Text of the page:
This blog post comes from one of our four Freshman Fellows, Sarah Elbasheer, who is researching the ways people valued books at and after the time of print, and how we treat those books today. [Click here to learn more about our Freshman Fellows program]
The first time I stumbled across JHU’s “Cathedral of Books,” otherwise known as the George Peabody Library, I was Googling “most beautiful libraries in the US.” When I saw it amidst the top results, I was in awe of the sheer size of the collection and the beautiful way the books were housed. Years later it turns out that I would come to attend Hopkins, and the library was one of the reasons that I was so excited. I could definitely see myself working there as a university student, donning a woolen cloak and penning a sophisticated dissertation, a stack of fine-looking old tomes and manuscripts at my side. Imagine my excitement when another Google search led me to the Special Collections Freshman Fellows Program, “A Year-Long Experience in Research & Mentoring.” I read that the program facilitated humanities research with rare primary-source material for first-year students like myself. Of course, I eagerly took the opportunity to apply, and happened to find a proposed topic on those very same tomes: looking into the ways that people value books as objects as well as texts.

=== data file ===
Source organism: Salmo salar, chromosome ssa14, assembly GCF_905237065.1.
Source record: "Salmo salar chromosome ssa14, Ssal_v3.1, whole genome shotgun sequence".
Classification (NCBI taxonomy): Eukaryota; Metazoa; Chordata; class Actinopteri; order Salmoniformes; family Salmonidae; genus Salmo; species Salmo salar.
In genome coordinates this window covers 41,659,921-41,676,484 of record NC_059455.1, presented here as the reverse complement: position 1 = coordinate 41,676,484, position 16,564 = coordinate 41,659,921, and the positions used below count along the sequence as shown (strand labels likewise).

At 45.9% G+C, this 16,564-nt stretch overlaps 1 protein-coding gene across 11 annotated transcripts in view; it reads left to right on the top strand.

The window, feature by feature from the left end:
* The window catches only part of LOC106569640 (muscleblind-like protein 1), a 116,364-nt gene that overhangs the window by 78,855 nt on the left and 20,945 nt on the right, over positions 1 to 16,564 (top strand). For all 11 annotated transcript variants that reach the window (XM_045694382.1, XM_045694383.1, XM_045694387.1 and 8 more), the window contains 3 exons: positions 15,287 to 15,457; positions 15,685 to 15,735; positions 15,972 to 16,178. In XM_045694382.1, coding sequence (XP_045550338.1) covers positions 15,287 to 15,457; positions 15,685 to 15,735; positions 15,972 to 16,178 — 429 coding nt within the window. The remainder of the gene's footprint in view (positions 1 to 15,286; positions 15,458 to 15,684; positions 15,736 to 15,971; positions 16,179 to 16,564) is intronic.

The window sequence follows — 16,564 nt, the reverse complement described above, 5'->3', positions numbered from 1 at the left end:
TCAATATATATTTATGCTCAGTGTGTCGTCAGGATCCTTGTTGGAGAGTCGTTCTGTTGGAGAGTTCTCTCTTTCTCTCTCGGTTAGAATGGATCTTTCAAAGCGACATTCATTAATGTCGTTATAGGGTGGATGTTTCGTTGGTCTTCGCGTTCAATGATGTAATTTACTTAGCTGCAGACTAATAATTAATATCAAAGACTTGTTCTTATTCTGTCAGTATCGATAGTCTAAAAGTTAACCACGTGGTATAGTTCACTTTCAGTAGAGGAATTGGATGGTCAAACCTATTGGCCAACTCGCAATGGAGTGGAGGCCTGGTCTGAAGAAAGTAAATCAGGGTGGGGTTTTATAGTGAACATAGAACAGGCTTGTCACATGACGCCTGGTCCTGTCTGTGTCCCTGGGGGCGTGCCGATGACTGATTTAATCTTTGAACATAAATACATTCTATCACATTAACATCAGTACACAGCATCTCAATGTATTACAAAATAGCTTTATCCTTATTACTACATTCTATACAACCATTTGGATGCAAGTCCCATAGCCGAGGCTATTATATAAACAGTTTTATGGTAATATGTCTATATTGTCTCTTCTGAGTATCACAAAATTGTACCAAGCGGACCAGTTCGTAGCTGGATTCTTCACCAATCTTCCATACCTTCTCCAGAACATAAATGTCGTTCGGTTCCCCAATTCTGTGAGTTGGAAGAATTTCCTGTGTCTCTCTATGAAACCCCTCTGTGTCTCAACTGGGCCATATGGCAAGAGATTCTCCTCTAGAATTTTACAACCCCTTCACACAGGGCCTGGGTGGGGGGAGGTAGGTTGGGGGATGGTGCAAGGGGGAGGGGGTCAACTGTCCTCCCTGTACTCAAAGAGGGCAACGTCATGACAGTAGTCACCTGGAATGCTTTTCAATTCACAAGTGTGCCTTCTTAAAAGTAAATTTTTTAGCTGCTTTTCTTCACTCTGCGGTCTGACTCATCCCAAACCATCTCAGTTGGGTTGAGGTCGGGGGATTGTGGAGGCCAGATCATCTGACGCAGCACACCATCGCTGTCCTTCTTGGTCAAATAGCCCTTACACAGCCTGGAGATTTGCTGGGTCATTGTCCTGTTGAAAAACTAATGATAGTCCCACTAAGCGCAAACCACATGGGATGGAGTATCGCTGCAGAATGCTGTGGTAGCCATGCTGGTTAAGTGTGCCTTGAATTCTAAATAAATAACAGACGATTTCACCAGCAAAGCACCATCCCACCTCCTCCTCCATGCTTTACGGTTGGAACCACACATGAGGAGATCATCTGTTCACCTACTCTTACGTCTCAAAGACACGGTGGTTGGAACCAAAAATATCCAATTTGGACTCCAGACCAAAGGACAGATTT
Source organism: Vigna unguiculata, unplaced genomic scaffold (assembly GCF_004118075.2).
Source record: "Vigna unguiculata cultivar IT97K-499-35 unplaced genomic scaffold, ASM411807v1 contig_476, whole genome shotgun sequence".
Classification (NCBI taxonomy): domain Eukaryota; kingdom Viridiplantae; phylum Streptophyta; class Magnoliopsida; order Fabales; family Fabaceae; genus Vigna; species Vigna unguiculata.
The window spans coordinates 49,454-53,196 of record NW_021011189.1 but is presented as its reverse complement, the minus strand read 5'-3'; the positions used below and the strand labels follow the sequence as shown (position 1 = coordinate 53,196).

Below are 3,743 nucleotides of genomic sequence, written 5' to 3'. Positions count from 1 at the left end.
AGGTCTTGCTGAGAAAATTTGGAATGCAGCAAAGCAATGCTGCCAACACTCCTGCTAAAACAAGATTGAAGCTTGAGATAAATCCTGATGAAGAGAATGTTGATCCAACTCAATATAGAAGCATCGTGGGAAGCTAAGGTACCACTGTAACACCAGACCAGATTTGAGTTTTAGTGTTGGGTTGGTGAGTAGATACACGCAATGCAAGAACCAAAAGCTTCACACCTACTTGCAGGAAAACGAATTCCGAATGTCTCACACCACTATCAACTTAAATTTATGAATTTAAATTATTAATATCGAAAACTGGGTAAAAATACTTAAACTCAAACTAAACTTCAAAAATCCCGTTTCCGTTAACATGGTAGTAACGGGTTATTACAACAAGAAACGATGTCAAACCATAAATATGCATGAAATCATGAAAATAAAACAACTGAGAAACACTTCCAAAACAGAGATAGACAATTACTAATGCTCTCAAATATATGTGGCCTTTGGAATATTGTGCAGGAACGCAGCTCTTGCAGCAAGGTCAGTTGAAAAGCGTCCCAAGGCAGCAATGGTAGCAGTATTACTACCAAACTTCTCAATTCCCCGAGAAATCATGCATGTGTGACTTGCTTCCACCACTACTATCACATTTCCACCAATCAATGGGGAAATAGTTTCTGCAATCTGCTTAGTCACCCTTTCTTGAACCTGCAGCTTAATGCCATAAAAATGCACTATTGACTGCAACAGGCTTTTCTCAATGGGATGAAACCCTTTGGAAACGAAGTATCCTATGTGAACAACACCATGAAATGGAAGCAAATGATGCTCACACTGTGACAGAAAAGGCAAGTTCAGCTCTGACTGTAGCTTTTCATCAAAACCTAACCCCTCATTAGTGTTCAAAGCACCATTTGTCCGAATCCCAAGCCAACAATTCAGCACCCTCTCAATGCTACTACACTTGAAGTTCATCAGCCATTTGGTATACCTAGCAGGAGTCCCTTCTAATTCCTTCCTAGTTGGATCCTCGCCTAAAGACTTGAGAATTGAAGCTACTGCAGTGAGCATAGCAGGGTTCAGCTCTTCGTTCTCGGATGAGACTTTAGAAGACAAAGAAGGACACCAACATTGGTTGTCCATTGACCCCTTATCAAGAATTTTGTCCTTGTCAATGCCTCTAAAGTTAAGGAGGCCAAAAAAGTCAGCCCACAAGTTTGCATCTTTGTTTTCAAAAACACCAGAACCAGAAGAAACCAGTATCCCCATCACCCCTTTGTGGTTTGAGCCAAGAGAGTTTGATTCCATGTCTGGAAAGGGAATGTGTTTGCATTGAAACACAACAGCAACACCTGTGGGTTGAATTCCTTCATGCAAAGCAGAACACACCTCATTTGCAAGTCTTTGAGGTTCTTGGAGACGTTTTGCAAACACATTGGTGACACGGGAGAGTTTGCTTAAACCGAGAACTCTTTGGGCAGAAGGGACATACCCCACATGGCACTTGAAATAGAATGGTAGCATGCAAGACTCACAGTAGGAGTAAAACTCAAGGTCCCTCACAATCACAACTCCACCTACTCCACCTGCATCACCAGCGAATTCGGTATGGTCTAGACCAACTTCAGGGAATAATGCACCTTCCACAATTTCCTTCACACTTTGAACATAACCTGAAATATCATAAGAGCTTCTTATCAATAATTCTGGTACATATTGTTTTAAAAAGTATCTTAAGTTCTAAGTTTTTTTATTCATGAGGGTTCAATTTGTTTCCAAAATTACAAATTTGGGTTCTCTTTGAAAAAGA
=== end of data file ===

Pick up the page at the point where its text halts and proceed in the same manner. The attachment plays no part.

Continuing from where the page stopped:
One of the first books I handled in my research was the Ship of Fools, an aptly named medieval satire filled with illustrations of people its fifteenth-century author, Sebastian Brant, deemed “fools.” One of the first people it describes (in the image shown left) is of the “Book Fool,” a person who dresses smartly and collects old manuscripts for their fancy library, constantly dusting and caring for them, yet never understanding what is held within their pages. I have always held a fascination with the physical book, in the tangibility of reading it and the pleasure of owning it. As I found later in my research, people throughout history have shared this attachment. I found that the way we’ve always cherished the book is most interestingly clear when there is a threat posed to their existence by some kind of technological advancement. For example, ten years ago I considered myself among the E-book’s greatest critics and a self-proclaimed advocate of the printed book. As I began my project, I discovered that about 500 years ago a German abbot named Johannes Trithemius wrote “In Praise of Scribes,” an entire book dedicated to criticizing the printed book and glorifying the handwritten book. Both of us shared similar reactions to new developments in the making of our books, because despite the similarity in the information on the pages, we valued them based on the way they appeared to us as objects. In my research, I plan to explore this value. Are traditional forms of books valuable as relics for us to admire? Are libraries just museums for us to tour? Are we all just “Book Fools?”
Looking through our own library’s collection in search of such answers has been absolutely amazing. In a mind-boggling way, the process of researching itself is my research: by looking for knowledge from within the books Special Collections itself has preserved over the years, I can look more deeply into the reason for our keeping them in the first place, and try to figure out what makes books so special. As an aspiring scientist, artist, and historian, I’m interested in using my discoveries to understand how the ways we’ve externalized knowledge have changed. By looking at books produced during the medieval period and their advancements during the Renaissance and the Scientific Revolution, I want to explore how our knowledge of the past combines with our apprehension of change in the future.